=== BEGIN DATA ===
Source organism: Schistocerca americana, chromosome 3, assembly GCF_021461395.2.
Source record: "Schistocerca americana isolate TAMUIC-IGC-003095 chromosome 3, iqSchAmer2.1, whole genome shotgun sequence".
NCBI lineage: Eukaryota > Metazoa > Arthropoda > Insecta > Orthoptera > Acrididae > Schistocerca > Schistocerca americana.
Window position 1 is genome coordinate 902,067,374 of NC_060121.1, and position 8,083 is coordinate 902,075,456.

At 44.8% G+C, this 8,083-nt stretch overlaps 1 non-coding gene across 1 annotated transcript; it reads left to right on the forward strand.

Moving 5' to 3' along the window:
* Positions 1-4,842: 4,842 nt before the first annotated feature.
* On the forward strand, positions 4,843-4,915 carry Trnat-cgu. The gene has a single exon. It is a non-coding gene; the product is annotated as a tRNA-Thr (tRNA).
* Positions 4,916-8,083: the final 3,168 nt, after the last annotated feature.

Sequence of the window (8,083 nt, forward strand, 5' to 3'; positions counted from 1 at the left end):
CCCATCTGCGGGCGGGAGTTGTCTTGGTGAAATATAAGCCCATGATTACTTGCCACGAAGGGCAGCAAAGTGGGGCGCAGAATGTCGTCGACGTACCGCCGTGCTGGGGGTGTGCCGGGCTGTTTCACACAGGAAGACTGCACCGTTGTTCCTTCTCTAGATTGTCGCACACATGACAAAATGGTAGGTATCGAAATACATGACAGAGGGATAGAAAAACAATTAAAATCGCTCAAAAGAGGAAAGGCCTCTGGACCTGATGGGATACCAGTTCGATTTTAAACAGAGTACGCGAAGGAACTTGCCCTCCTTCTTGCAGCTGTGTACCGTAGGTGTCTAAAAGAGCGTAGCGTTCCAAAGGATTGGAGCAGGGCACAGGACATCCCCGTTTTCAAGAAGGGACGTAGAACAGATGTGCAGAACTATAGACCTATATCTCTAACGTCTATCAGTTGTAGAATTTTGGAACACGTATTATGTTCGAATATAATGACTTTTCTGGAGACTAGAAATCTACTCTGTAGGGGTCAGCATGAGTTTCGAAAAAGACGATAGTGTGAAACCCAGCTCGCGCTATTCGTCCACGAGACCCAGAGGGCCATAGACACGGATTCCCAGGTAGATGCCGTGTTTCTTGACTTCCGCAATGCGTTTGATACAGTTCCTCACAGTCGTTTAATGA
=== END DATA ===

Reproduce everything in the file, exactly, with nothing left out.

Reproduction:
Source organism: Schistocerca americana, chromosome 3, assembly GCF_021461395.2.
Source record: "Schistocerca americana isolate TAMUIC-IGC-003095 chromosome 3, iqSchAmer2.1, whole genome shotgun sequence".
NCBI lineage: Eukaryota > Metazoa > Arthropoda > Insecta > Orthoptera > Acrididae > Schistocerca > Schistocerca americana.
Window position 1 is genome coordinate 902,067,374 of NC_060121.1, and position 8,083 is coordinate 902,075,456.

At 44.8% G+C, this 8,083-nt stretch overlaps 1 non-coding gene across 1 annotated transcript; it reads left to right on the forward strand.

Moving 5' to 3' along the window:
* Positions 1-4,842: 4,842 nt before the first annotated feature.
* On the forward strand, positions 4,843-4,915 carry Trnat-cgu. The gene has a single exon. It is a non-coding gene; the product is annotated as a tRNA-Thr (tRNA).
* Positions 4,916-8,083: the final 3,168 nt, after the last annotated feature.

Sequence of the window (8,083 nt, forward strand, 5' to 3'; positions counted from 1 at the left end):
CCCATCTGCGGGCGGGAGTTGTCTTGGTGAAATATAAGCCCATGATTACTTGCCACGAAGGGCAGCAAAGTGGGGCGCAGAATGTCGTCGACGTACCGCCGTGCTGGGGGTGTGCCGGGCTGTTTCACACAGGAAGACTGCACCGTTGTTCCTTCTCTAGATTGTCGCACACATGACAAAATGGTAGGTATCGAAATACATGACAGAGGGATAGAAAAACAATTAAAATCGCTCAAAAGAGGAAAGGCCTCTGGACCTGATGGGATACCAGTTCGATTTTAAACAGAGTACGCGAAGGAACTTGCCCTCCTTCTTGCAGCTGTGTACCGTAGGTGTCTAAAAGAGCGTAGCGTTCCAAAGGATTGGAGCAGGGCACAGGACATCCCCGTTTTCAAGAAGGGACGTAGAACAGATGTGCAGAACTATAGACCTATATCTCTAACGTCTATCAGTTGTAGAATTTTGGAACACGTATTATGTTCGAATATAATGACTTTTCTGGAGACTAGAAATCTACTCTGTAGGGGTCAGCATGAGTTTCGAAAAAGACGATAGTGTGAAACCCAGCTCGCGCTATTCGTCCACGAGACCCAGAGGGCCATAGACACGGATTCCCAGGTAGATGCCGTGTTTCTTGACTTCCGCAATGCGTTTGATACAGTTCCTCACAGTCGTTTAATGA